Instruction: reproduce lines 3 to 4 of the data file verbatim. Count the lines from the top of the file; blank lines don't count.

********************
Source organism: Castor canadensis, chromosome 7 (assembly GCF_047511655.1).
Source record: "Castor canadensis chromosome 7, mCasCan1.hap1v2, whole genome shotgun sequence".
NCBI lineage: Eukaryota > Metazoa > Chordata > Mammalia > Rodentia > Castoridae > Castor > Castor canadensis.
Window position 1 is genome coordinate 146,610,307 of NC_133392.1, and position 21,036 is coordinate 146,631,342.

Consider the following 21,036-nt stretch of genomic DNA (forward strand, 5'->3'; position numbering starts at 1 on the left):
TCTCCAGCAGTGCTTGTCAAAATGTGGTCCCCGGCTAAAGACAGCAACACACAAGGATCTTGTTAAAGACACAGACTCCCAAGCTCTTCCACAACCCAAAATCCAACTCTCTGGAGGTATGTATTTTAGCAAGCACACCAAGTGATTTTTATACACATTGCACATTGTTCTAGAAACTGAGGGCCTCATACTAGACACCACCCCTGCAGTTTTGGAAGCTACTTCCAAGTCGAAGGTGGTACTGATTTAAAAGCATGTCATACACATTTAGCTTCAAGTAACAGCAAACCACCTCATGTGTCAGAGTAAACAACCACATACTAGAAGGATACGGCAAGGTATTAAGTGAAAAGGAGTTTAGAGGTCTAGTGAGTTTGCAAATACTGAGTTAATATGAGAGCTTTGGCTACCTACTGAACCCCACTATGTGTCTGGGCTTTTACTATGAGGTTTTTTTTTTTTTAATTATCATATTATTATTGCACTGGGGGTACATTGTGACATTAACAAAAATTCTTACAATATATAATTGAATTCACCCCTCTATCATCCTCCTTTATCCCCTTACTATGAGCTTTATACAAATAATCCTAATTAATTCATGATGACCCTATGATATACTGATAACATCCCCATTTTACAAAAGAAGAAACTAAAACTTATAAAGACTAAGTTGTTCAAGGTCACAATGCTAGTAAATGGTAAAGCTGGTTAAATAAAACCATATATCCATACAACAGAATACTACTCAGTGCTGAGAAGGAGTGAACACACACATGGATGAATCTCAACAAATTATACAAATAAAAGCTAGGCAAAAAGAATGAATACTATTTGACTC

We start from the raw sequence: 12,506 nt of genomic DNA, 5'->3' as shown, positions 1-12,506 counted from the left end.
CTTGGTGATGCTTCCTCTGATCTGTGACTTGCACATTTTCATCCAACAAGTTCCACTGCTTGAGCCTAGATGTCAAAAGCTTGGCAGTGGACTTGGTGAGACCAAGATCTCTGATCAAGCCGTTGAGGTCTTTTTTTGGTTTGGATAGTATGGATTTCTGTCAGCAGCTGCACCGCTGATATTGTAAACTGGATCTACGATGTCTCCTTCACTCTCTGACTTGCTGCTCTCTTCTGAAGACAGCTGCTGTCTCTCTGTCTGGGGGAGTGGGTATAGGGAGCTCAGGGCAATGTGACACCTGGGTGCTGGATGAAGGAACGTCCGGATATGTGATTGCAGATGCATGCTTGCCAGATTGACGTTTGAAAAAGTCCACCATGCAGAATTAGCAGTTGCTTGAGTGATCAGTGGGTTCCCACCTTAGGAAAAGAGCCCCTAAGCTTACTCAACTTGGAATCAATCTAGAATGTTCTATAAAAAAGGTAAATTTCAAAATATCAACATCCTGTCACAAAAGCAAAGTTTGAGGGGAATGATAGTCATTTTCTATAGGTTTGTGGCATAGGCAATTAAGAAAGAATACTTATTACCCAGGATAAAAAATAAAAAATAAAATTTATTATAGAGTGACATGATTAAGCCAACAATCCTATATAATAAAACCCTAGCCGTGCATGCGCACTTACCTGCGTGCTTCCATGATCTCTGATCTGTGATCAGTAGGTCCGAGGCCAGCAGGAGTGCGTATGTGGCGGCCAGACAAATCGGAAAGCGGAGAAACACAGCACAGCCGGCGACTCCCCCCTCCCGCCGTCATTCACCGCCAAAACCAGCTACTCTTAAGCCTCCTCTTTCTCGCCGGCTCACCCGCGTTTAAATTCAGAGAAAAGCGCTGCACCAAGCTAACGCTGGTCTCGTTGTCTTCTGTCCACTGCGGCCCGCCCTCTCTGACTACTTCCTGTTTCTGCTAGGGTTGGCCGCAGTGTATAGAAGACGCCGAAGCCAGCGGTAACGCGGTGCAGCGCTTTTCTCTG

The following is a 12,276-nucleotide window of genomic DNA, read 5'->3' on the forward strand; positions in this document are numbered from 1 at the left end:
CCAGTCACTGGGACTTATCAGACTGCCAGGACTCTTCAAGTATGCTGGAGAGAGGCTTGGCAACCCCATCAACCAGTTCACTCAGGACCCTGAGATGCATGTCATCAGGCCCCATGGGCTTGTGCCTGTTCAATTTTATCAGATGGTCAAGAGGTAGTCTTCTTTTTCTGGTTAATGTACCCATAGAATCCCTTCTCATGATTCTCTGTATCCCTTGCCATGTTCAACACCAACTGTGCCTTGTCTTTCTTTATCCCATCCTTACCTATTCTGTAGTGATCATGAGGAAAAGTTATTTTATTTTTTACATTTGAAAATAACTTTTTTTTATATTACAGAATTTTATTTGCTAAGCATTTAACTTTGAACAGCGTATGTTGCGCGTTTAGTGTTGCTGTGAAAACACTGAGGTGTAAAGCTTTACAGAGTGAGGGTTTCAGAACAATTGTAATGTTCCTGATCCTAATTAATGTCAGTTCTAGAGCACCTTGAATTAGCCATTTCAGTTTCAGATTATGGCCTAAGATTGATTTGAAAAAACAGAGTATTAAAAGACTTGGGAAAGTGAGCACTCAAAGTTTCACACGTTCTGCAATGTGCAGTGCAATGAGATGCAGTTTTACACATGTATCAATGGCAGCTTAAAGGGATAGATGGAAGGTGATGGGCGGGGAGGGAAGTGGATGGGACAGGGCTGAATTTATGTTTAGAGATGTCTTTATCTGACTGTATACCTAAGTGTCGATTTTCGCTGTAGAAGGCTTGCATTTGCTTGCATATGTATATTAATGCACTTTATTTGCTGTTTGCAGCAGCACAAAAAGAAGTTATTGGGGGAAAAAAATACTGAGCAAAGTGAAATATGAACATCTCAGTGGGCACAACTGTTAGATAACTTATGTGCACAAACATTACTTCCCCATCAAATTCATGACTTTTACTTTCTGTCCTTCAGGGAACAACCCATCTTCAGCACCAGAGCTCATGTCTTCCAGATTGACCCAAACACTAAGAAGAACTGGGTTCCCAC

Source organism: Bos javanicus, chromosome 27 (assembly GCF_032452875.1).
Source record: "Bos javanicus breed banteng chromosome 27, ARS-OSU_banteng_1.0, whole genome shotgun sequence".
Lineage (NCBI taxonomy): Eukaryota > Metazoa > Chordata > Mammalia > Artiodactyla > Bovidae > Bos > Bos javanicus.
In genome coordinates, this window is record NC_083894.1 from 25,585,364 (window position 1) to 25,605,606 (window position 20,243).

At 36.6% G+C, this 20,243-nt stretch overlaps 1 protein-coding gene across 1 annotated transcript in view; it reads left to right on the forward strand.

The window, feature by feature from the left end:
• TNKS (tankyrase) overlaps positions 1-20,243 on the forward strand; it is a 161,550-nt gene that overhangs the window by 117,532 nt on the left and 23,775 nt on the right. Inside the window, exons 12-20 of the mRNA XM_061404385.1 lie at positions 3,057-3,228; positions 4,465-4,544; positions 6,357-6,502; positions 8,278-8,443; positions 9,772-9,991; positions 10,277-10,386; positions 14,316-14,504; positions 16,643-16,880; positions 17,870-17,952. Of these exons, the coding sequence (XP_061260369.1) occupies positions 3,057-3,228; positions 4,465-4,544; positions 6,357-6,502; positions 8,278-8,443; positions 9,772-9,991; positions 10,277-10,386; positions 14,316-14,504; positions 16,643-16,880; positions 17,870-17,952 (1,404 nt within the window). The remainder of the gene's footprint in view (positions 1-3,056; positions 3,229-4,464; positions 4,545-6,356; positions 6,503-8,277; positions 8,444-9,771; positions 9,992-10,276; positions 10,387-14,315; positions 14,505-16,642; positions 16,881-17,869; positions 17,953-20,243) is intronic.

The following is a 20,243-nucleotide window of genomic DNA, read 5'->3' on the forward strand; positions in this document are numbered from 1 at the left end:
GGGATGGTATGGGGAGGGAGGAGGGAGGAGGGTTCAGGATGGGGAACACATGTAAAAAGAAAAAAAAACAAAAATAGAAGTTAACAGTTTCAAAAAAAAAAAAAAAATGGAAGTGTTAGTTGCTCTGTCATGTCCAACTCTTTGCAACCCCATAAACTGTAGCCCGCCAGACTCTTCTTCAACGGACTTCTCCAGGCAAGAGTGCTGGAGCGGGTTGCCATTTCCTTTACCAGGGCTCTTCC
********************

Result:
NCBI lineage: Eukaryota > Metazoa > Chordata > Mammalia > Rodentia > Castoridae > Castor > Castor canadensis.
Window position 1 is genome coordinate 146,610,307 of NC_133392.1, and position 21,036 is coordinate 146,631,342.